It is the holiday season and with it comes gifting. A lot of times I have no idea what to get for people. I often resort to reading other blogs like mine to find ideas. You can never go wrong with giving a person a meaningful book. The best gifts that I have ever received are books and not just because I am a bookworm. Most have been very powerful and have affected my life in some way.
Here is a list of the top seven books to give as a gift this year:
1. To Kill A Mocking Bird by Harper Lee
Voted America's Best-Loved Novel in PBS's The Great American Read. Harper Lee's Pulitzer Prize-winning masterwork of honor and injustice in the deep South—and the heroism of one man in the face of blind and violent hatred. One of the most cherished stories of all time, To Kill a Mockingbird has been translated into more than forty languages, sold more than forty million copies worldwide, served as the basis for an enormously popular motion picture, and was voted one of the best novels of the twentieth century by librarians across the country. A gripping, heart-wrenching, and wholly remarkable tale of coming-of-age in a South poisoned by virulent prejudice, it views a world of great beauty and savage inequities through the eyes of a young girl, as her father—a crusading local lawyer—risks everything to defend a black man unjustly accused of a terrible crime.
2. The Glass Castle by Jeannette Walls
The Glass Castle is a remarkable memoir of resilience and redemption, and a revelatory look into a family at once deeply dysfunctional and uniquely vibrant. When sober, Jeannette’s brilliant and charismatic father captured his children’s imagination, teaching them physics, geology, and how to embrace life fearlessly. But when he drank, he was dishonest and destructive. Her mother was a free spirit who abhorred the idea of domesticity and didn’t want the responsibility of raising a family. The Walls children learned to take care of themselves. They fed, clothed, and protected one another, and eventually found their way to New York. Their parents followed them, choosing to be homeless even as their children prospered. The Glass Castle is truly astonishing—a memoir permeated by the intense love of a peculiar but loyal family.
3. So Here I Am: Speeches by Great Women to Empower and Inspire by Anna Russell
Inspiring female voices that have changed our world, and started a new conversation. So Here I Am brings together empowering speeches by women throughout history up to the present day. This is a celebration of women speaking up; within politics, science, human rights, TV and media - discussing everything from free love, anti-war, discoveries, race, gender and women's rights. With evocative and powerful illustrations from Brazilian artist, Camila Pinheiro, this anthology of great women - whose own achievements speak for themselves - is timely and important. This shot of inspiration serves as a reminder that despite all adversity, nevertheless, she persisted.
4. Into The Wild by Jon Krakauer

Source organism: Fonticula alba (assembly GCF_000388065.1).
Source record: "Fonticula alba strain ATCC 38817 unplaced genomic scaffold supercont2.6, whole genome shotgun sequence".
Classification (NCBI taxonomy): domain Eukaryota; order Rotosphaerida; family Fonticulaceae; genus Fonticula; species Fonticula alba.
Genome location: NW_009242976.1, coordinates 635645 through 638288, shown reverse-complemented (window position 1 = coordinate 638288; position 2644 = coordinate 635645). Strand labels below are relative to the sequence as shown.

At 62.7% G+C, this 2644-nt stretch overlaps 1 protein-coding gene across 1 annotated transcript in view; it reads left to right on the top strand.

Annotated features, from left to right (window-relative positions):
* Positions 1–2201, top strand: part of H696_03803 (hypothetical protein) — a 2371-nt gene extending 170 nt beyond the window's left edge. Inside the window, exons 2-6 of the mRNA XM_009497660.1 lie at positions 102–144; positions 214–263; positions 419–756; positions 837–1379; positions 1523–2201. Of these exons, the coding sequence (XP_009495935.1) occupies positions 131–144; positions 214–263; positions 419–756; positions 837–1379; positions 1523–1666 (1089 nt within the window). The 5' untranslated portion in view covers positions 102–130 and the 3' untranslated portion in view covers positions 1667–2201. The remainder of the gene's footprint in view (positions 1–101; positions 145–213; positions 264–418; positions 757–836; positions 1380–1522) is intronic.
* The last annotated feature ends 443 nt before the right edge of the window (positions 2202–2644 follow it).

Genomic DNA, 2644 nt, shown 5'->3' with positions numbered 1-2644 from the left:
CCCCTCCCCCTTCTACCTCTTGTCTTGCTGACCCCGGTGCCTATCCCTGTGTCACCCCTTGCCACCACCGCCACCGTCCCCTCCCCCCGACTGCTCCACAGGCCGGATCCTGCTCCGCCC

In April 1992 a young man from a well-to-do family hitchhiked to Alaska and walked alone into the wilderness north of Mt. McKinley. His name was Christopher Johnson McCandless. He had given $25,000 in savings to charity, abandoned his car and most of his possessions, burned all the cash in his wallet, and invented a new life for himself. Four months later, his decomposed body was found by a moose hunter. How McCandless came to die is the unforgettable story of Into the Wild. Immediately after graduating from college in 1991, McCandless had roamed through the West and Southwest on a vision quest like those made by his heroes Jack London and John Muir. In the Mojave Desert, he abandoned his car, stripped it of its license plates, and burned all of his cash. He would give himself a new name, Alexander Supertramp, and, unencumbered by money and belongings, he would be free to wallow in the raw, unfiltered experiences that nature presented. Craving a blank spot on the map, McCandless simply threw the maps away. Leaving behind his desperate parents and sister, he vanished into the wild. Jon Krakauer constructs a clarifying prism through which he reassembles the disquieting facts of McCandless's short life. Admitting an interest that borders on obsession, he searches for the clues to the dries and desires that propelled McCandless. Digging deeply, he takes an inherently compelling mystery and unravels the larger riddles it holds: the profound pull of the American wilderness on our imagination; the allure of high-risk activities to young men of a certain cast of mind; the complex, charged bond between fathers and sons. When McCandless's innocent mistakes turn out to be irreversible and fatal, he becomes the stuff of tabloid headlines and is dismissed for his naiveté, pretensions, and hubris. He is said to have had a death wish but wanting to die is a very different thing from being compelled to look over the edge. Krakauer brings McCandless's uncompromising pilgrimage out of the shadows, and the peril, adversity, and renunciation sought by this enigmatic young man are illuminated with a rare understanding--and not an ounce of sentimentality. Mesmerizing, heartbreaking, Into the Wild is a tour de force. The power and luminosity of Jon Krakauer's storytelling blaze through every page.